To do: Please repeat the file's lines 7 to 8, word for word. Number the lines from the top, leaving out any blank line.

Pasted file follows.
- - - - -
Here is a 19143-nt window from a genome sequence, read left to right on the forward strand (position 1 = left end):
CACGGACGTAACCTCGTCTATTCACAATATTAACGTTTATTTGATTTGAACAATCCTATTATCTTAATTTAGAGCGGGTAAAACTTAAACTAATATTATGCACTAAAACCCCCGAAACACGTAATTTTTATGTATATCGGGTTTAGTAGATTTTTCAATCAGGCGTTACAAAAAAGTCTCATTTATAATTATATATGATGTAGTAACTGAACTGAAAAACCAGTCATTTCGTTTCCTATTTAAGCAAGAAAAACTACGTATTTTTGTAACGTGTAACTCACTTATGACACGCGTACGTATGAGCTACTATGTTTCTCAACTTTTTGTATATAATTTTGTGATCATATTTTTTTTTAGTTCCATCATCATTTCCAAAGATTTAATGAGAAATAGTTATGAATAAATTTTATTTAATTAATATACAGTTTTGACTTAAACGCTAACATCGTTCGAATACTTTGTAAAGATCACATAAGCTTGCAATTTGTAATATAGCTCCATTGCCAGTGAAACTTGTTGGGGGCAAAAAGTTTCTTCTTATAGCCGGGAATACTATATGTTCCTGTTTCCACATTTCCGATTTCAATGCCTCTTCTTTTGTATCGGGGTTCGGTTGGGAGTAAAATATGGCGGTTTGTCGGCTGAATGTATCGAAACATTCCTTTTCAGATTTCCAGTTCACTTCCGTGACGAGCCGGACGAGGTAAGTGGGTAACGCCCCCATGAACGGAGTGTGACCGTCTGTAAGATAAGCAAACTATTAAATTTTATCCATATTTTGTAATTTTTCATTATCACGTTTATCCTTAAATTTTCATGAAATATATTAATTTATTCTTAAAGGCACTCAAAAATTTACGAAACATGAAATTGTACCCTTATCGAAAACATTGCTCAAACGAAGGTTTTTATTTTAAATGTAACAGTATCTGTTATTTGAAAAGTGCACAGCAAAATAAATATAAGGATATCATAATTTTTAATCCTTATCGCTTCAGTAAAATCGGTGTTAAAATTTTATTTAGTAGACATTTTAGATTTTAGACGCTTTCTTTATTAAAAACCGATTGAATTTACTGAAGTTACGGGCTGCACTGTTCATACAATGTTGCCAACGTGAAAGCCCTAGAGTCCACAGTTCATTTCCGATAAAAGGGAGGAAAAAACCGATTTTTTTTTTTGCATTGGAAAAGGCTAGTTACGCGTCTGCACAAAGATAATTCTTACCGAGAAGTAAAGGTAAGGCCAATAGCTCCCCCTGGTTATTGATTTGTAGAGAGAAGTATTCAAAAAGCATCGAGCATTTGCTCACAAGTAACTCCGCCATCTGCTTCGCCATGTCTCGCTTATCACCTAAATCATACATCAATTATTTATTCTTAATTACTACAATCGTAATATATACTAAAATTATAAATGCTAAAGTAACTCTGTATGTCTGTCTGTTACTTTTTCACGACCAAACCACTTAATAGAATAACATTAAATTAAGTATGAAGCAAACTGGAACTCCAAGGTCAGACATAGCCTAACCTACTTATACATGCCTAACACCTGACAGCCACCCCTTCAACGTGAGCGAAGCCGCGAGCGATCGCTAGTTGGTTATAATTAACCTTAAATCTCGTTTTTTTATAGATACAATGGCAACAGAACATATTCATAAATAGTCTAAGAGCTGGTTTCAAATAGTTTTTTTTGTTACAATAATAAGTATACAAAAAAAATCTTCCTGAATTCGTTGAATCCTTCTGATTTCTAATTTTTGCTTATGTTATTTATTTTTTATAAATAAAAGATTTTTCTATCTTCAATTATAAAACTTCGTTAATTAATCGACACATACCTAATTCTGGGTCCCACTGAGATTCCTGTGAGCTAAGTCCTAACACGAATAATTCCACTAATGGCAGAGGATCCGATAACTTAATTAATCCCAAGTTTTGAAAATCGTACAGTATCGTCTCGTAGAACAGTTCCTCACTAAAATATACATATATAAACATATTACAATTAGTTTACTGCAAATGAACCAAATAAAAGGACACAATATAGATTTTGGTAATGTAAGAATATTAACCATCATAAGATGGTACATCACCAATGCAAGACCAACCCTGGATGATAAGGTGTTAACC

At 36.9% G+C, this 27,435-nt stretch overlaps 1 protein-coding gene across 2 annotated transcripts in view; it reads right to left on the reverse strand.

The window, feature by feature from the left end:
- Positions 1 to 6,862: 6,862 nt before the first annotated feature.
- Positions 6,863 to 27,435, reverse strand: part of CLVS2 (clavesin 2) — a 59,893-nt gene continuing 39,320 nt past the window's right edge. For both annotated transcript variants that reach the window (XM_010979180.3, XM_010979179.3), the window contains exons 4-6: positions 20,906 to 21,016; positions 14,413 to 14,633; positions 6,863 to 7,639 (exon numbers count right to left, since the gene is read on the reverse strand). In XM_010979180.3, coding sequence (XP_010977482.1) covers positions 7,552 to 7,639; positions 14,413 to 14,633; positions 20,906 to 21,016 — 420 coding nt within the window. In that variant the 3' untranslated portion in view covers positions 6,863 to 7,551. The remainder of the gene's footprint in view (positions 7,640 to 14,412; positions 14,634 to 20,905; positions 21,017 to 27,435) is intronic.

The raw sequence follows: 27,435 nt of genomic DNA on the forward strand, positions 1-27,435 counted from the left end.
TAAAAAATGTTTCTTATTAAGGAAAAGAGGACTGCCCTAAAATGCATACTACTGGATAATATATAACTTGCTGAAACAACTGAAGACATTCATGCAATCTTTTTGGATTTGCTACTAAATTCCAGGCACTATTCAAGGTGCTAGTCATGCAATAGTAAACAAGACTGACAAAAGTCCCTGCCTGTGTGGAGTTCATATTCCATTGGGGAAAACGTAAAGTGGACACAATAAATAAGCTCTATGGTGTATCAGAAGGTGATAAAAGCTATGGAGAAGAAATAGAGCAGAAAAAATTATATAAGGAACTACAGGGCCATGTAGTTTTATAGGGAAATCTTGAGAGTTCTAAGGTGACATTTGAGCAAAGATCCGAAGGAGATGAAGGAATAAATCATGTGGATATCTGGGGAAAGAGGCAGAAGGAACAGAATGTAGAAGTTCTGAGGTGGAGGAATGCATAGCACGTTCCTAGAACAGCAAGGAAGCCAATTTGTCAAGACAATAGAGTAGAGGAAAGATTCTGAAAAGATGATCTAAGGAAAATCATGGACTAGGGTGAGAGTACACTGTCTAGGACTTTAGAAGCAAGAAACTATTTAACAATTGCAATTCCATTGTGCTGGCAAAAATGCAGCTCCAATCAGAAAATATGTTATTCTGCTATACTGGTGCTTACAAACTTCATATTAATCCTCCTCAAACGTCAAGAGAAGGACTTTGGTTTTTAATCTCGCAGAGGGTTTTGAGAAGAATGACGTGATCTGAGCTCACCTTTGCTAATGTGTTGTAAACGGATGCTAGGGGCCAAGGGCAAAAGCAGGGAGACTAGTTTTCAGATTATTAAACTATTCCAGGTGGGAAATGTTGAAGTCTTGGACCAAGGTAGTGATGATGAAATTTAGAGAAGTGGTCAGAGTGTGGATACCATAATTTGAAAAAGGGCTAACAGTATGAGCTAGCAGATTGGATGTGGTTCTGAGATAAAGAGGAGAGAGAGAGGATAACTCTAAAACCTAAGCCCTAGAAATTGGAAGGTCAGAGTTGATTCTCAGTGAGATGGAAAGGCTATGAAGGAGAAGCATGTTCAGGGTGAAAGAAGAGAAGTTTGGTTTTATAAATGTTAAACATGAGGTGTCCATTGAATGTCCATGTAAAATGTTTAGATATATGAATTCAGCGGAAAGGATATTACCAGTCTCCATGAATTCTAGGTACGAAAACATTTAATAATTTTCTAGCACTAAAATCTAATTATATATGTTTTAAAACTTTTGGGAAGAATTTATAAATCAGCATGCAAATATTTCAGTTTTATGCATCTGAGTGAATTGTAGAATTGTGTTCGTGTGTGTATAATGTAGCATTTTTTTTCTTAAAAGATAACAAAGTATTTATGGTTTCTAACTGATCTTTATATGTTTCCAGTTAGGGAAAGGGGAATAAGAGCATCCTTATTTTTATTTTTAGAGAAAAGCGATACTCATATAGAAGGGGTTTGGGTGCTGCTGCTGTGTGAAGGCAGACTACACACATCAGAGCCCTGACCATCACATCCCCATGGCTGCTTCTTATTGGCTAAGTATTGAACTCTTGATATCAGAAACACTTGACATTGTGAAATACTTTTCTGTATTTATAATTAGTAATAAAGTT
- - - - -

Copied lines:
The raw sequence follows: 27,435 nt of genomic DNA on the forward strand, positions 1-27,435 counted from the left end.
TAAAAAATGTTTCTTATTAAGGAAAAGAGGACTGCCCTAAAATGCATACTACTGGATAATATATAACTTGCTGAAACAACTGAAGACATTCATGCAATCTTTTTGGATTTGCTACTAAATTCCAGGCACTATTCAAGGTGCTAGTCATGCAATAGTAAACAAGACTGACAAAAGTCCCTGCCTGTGTGGAGTTCATATTCCATTGGGGAAAACGTAAAGTGGACACAATAAATAAGCTCTATGGTGTATCAGAAGGTGATAAAAGCTATGGAGAAGAAATAGAGCAGAAAAAATTATATAAGGAACTACAGGGCCATGTAGTTTTATAGGGAAATCTTGAGAGTTCTAAGGTGACATTTGAGCAAAGATCCGAAGGAGATGAAGGAATAAATCATGTGGATATCTGGGGAAAGAGGCAGAAGGAACAGAATGTAGAAGTTCTGAGGTGGAGGAATGCATAGCACGTTCCTAGAACAGCAAGGAAGCCAATTTGTCAAGACAATAGAGTAGAGGAAAGATTCTGAAAAGATGATCTAAGGAAAATCATGGACTAGGGTGAGAGTACACTGTCTAGGACTTTAGAAGCAAGAAACTATTTAACAATTGCAATTCCATTGTGCTGGCAAAAATGCAGCTCCAATCAGAAAATATGTTATTCTGCTATACTGGTGCTTACAAACTTCATATTAATCCTCCTCAAACGTCAAGAGAAGGACTTTGGTTTTTAATCTCGCAGAGGGTTTTGAGAAGAATGACGTGATCTGAGCTCACCTTTGCTAATGTGTTGTAAACGGATGCTAGGGGCCAAGGGCAAAAGCAGGGAGACTAGTTTTCAGATTATTAAACTATTCCAGGTGGGAAATGTTGAAGTCTTGGACCAAGGTAGTGATGATGAAATTTAGAGAAGTGGTCAGAGTGTGGATACCATAATTTGAAAAAGGGCTAACAGTATGAGCTAGCAGATTGGATGTGGTTCTGAGATAAAGAGGAGAGAGAGAGGATAACTCTAAAACCTAAGCCCTAGAAATTGGAAGGTCAGAGTTGATTCTCAGTGAGATGGAAAGGCTATGAAGGAGAAGCATGTTCAGGGTGAAAGAAGAGAAGTTTGGTTTTATAAATGTTAAACATGAGGTGTCCATTGAATGTCCATGTAAAATGTTTAGATATATGAATTCAGCGGAAAGGATATTACCAGTCTCCATGAATTCTAGGTACGAAAACATTTAATAATTTTCTAGCACTAAAATCTAATTATATATGTTTTAAAACTTTTGGGAAGAATTTATAAATCAGCATGCAAATATTTCAGTTTTATGCATCTGAGTGAATTGTAGAATTGTGTTCGTGTGTGTATAATGTAGCATTTTTTTTCTTAAAAGATAACAAAGTATTTATGGTTTCTAACTGATCTTTATATGTTTCCAGTTAGGGAAAGGGGAATAAGAGCATCCTTATTTTTATTTTTAGAGAAAAGCGATACTCATATAGAAGGGGTTTGGGTGCTGCTGCTGTGTGAAGGCAGACTACACACATCAGAGCCCTGACCATCACATCCCCATGGCTGCTTCTTATTGGCTAAGTATTGAACTCTTGATATCAGAAACACTTGACATTGTGAAATACTTTTCTGTATTTATAATTAGTAATAAAGTT